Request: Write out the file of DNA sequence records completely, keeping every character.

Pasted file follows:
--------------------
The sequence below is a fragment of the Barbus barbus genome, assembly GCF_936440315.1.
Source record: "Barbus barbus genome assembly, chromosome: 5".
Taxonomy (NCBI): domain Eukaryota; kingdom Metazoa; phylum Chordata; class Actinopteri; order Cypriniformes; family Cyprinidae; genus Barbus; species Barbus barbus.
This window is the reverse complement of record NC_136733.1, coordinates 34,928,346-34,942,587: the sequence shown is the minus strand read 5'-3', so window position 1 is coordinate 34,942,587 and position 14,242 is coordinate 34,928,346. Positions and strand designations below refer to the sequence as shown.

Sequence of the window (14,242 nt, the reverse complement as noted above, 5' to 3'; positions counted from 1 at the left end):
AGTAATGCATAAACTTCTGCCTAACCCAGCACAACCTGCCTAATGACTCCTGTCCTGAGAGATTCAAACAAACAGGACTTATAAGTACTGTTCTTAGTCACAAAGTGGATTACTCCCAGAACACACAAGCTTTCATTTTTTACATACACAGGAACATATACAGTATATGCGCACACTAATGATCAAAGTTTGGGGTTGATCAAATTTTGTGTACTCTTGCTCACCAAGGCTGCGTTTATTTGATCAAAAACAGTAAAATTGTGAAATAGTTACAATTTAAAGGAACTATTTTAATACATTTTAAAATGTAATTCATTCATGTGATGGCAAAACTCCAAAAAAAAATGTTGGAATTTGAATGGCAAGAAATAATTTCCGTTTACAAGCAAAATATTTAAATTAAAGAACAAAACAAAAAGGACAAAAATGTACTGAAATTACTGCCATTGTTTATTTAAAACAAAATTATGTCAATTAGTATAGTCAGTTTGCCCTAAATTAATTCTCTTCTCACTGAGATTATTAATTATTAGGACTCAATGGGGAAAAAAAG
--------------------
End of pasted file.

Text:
The sequence below is a fragment of the Barbus barbus genome, assembly GCF_936440315.1.
Source record: "Barbus barbus genome assembly, chromosome: 5".
Taxonomy (NCBI): domain Eukaryota; kingdom Metazoa; phylum Chordata; class Actinopteri; order Cypriniformes; family Cyprinidae; genus Barbus; species Barbus barbus.
This window is the reverse complement of record NC_136733.1, coordinates 34,928,346-34,942,587: the sequence shown is the minus strand read 5'-3', so window position 1 is coordinate 34,942,587 and position 14,242 is coordinate 34,928,346. Positions and strand designations below refer to the sequence as shown.

Sequence of the window (14,242 nt, the reverse complement as noted above, 5' to 3'; positions counted from 1 at the left end):
AGTAATGCATAAACTTCTGCCTAACCCAGCACAACCTGCCTAATGACTCCTGTCCTGAGAGATTCAAACAAACAGGACTTATAAGTACTGTTCTTAGTCACAAAGTGGATTACTCCCAGAACACACAAGCTTTCATTTTTTACATACACAGGAACATATACAGTATATGCGCACACTAATGATCAAAGTTTGGGGTTGATCAAATTTTGTGTACTCTTGCTCACCAAGGCTGCGTTTATTTGATCAAAAACAGTAAAATTGTGAAATAGTTACAATTTAAAGGAACTATTTTAATACATTTTAAAATGTAATTCATTCATGTGATGGCAAAACTCCAAAAAAAAATGTTGGAATTTGAATGGCAAGAAATAATTTCCGTTTACAAGCAAAATATTTAAATTAAAGAACAAAACAAAAAGGACAAAAATGTACTGAAATTACTGCCATTGTTTATTTAAAACAAAATTATGTCAATTAGTATAGTCAGTTTGCCCTAAATTAATTCTCTTCTCACTGAGATTATTAATTATTAGGACTCAATGGGGAAAAAAAG